I turned over to sob into my pillow, and moments later, one of the nurses came in and started rubbing my back. I assumed she must have heard my sobs, and laid there without resistance while she rubbed my back. I’m not sure how long she did so, but finally, I turned over to thank her, but there was no one there. Call it a hallucination that was part of withdrawal, call it a spiritual experience, but to me, that was a wake-up call.
I would love to say that I got released from that psych ward, and walked into the rooms of recovery, but that would be untrue. The day I got released, I went to the store and bought a bottle. When that bottle was empty, though, I had enough clarity to realize that I needed help or I was going to die, so I checked myself in to a local treatment center, and this time, it was for real. That was September 4, 2012. I spent my 24th birthday there, and was inpatient for a total of 22 days. It was in that treatment center that I got introduced to NA, and my first sponsor. I was willing to try anything at that point, so I started taking suggestions that were given to me. I started reading the literature, working steps, attending and participating in meetings, and talking to my sponsor every day. I actually remained accountable!
When I got released from treatment, I begged them to please keep me inpatient for longer. I had nowhere to live, no friends, no money, no job, and no car, and I had no idea how I would stay clean outside the safety of rehab. The day I was released, someone stopped in and told me she had a sober house and would let me stay there for a week for free until I could figure things out. I went straight from treatment to the sober house, and straight from that sober house to as many meetings as I could get to each day. That week, I found a job where they didn’t do background checks, and started working in a little office on the east end of town. For the next year, my life was work, meetings, sleep, repeat. I stuck close to the program, and worked hard at rebuilding relationships with family and cleaning the wreckage I had left in my path of using.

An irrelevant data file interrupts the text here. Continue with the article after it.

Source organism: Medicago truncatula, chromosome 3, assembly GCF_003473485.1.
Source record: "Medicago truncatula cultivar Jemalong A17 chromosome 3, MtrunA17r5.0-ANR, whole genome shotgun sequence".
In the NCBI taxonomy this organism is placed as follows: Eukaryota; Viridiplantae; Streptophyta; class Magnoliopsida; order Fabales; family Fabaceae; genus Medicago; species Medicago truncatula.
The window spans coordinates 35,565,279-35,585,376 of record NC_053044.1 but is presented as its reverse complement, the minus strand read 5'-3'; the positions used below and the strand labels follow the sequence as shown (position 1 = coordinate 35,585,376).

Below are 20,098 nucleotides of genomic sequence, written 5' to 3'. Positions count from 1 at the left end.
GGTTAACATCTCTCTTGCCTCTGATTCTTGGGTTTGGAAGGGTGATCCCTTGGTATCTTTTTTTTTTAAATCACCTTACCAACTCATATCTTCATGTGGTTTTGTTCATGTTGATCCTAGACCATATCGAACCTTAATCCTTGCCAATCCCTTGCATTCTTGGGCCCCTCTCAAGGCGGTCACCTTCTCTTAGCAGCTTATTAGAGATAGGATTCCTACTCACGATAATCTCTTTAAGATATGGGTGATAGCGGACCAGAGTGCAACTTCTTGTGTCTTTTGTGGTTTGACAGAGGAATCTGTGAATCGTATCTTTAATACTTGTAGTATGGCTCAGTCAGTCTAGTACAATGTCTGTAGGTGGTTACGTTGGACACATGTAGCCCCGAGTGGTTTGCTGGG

The day before I celebrated my 1 year anniversary, I started work at my current job, where I now travel, and am entrusted with leadership oversight. About 2 ½ years into my journey, I got into Crossfit at the urging of one of my brothers. I’m not an athletic person, but the idea of functional fitness with a supportive community, and just trying something totally different appealed to me, and it has proven to become an integral part of my continued recovery. Crossfit, like 12 step groups, has become another source of accountability, fellowship, and encouragement, and I have found a real sense of serenity in that.
I recently heard a quote that says:
“Courage is the commitment to begin something without any guarantee of any success.”
When I walked into the rooms of recovery, I had no clue if I would be able to maintain it, or if 12 step groups could keep an addict like me clean. But I knew that I didn’t want to die, and I was willing to try anything. Recovery never offered me financial stability, mended relationships, or a successful career (although I did gain all of those things as a result of being clean). What it did offer me was a chance to live, tools to deal with life in the moment, a support group that is present pretty much anywhere I go, and the opportunity to enjoy life in a way that is beyond anything I ever thought I wanted. Recovery gave me the freedom to be myself, and to learn that my past does not have to define who I am today. I am a career woman. I am an athlete. I am an addict in recovery. And I am proud of my journey. My name is Annie and my recovery date is 09/04/2012!